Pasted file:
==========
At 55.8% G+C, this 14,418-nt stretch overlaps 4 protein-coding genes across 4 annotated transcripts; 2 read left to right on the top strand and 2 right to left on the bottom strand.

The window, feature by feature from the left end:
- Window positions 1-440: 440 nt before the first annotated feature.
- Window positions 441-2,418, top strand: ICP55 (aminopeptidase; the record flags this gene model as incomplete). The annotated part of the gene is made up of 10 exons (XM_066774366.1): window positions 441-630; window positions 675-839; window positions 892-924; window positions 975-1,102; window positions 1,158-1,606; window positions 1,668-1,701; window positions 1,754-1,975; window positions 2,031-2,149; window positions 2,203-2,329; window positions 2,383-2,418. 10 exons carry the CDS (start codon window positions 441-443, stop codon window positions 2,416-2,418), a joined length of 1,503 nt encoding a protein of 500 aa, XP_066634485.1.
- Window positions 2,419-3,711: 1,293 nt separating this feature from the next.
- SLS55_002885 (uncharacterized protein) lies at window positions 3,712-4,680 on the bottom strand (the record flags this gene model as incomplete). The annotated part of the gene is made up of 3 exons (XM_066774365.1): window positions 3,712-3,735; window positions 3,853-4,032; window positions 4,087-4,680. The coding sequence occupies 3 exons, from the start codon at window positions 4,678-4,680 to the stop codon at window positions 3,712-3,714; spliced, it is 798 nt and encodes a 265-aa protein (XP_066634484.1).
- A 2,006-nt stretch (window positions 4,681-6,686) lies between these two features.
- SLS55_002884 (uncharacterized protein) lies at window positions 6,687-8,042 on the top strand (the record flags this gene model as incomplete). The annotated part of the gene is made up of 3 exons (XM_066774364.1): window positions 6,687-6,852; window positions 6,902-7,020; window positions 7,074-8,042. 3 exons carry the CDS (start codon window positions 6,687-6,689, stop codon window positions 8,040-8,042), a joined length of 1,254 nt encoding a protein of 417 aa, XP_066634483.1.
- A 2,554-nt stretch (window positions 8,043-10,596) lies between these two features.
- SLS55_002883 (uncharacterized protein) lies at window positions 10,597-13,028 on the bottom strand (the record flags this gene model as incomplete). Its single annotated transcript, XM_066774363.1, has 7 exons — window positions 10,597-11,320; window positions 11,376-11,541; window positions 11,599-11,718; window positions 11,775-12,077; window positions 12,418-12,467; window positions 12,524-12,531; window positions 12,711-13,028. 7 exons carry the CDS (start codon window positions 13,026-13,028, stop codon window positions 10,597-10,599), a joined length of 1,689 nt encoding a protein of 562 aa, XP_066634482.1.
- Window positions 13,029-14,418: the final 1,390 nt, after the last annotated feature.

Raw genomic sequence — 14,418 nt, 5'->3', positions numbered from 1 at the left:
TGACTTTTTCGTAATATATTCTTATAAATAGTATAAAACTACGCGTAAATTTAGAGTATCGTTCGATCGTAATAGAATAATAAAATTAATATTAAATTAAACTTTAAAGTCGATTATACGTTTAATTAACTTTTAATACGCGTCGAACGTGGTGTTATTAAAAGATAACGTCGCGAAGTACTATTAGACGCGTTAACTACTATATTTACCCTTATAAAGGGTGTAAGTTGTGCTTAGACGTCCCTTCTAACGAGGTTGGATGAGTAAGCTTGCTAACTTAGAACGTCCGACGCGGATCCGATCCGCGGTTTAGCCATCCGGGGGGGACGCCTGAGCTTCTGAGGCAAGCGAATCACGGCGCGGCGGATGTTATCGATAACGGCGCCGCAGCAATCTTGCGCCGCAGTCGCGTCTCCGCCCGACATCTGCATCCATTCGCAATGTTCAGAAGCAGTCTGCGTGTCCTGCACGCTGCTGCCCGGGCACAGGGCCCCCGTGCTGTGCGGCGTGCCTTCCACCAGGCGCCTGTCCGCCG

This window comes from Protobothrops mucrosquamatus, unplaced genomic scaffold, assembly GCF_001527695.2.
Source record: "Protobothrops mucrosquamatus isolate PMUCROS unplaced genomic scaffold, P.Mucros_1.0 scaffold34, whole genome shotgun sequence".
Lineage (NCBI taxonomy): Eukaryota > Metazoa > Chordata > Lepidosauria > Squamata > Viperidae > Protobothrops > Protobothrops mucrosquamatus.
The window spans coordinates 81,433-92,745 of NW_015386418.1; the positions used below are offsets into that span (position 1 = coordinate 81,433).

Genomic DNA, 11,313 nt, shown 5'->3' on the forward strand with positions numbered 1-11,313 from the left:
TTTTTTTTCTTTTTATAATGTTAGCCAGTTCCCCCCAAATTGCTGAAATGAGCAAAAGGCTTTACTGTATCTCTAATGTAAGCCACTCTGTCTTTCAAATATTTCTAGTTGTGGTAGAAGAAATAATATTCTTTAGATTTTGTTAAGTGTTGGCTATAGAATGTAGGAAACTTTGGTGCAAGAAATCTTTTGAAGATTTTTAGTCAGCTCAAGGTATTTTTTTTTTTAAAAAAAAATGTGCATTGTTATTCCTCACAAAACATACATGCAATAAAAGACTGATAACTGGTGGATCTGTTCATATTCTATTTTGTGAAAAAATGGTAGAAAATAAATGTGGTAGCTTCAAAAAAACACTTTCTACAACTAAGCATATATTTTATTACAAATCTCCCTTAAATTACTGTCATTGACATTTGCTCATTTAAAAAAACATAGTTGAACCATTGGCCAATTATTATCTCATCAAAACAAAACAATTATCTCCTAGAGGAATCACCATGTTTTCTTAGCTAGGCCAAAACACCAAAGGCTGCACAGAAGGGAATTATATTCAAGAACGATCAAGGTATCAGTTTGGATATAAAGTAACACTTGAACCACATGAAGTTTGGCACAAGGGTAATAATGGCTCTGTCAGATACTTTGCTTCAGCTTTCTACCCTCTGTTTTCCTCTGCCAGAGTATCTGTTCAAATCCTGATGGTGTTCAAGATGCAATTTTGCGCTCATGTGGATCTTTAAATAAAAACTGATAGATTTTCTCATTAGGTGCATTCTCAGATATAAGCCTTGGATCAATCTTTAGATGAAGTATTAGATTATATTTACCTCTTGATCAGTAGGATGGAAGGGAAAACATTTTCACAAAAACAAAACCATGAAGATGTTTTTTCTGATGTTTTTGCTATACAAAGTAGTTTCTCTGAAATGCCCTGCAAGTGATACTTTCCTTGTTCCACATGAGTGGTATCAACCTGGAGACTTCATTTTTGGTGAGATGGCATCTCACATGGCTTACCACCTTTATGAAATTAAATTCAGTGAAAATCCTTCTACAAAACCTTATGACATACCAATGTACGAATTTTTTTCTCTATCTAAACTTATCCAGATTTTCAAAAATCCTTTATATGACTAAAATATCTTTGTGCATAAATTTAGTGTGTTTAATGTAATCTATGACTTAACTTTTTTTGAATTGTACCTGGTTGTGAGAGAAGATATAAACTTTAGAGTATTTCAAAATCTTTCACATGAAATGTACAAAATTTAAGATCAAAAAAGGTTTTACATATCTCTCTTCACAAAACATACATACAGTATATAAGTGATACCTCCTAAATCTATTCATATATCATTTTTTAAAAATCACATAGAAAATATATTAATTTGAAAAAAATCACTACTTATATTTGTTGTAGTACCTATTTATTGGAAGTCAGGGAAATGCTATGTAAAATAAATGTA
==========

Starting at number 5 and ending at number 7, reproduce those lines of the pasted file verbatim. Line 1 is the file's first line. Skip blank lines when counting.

- Window positions 2,419-3,711: 1,293 nt separating this feature from the next.
- SLS55_002885 (uncharacterized protein) lies at window positions 3,712-4,680 on the bottom strand (the record flags this gene model as incomplete). The annotated part of the gene is made up of 3 exons (XM_066774365.1): window positions 3,712-3,735; window positions 3,853-4,032; window positions 4,087-4,680. The coding sequence occupies 3 exons, from the start codon at window positions 4,678-4,680 to the stop codon at window positions 3,712-3,714; spliced, it is 798 nt and encodes a 265-aa protein (XP_066634484.1).
- A 2,006-nt stretch (window positions 4,681-6,686) lies between these two features.